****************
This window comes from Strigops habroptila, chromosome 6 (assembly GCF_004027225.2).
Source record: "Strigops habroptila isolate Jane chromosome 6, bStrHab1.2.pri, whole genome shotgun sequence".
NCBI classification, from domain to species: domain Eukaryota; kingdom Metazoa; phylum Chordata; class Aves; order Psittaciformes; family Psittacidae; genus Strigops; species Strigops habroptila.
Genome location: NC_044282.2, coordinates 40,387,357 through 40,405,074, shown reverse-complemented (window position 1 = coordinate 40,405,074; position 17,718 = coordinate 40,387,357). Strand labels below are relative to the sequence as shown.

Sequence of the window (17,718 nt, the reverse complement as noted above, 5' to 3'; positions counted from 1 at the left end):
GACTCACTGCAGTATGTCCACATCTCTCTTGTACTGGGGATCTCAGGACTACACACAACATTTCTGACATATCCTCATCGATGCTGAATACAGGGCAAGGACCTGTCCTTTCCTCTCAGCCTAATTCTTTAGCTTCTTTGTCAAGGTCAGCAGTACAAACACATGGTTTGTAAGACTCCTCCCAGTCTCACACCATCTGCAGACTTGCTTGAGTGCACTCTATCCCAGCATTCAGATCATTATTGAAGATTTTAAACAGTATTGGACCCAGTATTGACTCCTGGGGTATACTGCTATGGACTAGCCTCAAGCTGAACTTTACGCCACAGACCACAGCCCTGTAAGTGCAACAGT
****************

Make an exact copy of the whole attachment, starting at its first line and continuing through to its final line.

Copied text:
This window comes from Strigops habroptila, chromosome 6 (assembly GCF_004027225.2).
Source record: "Strigops habroptila isolate Jane chromosome 6, bStrHab1.2.pri, whole genome shotgun sequence".
NCBI classification, from domain to species: domain Eukaryota; kingdom Metazoa; phylum Chordata; class Aves; order Psittaciformes; family Psittacidae; genus Strigops; species Strigops habroptila.
Genome location: NC_044282.2, coordinates 40,387,357 through 40,405,074, shown reverse-complemented (window position 1 = coordinate 40,405,074; position 17,718 = coordinate 40,387,357). Strand labels below are relative to the sequence as shown.

Sequence of the window (17,718 nt, the reverse complement as noted above, 5' to 3'; positions counted from 1 at the left end):
GACTCACTGCAGTATGTCCACATCTCTCTTGTACTGGGGATCTCAGGACTACACACAACATTTCTGACATATCCTCATCGATGCTGAATACAGGGCAAGGACCTGTCCTTTCCTCTCAGCCTAATTCTTTAGCTTCTTTGTCAAGGTCAGCAGTACAAACACATGGTTTGTAAGACTCCTCCCAGTCTCACACCATCTGCAGACTTGCTTGAGTGCACTCTATCCCAGCATTCAGATCATTATTGAAGATTTTAAACAGTATTGGACCCAGTATTGACTCCTGGGGTATACTGCTATGGACTAGCCTCAAGCTGAACTTTACGCCACAGACCACAGCCCTGTAAGTGCAACAGT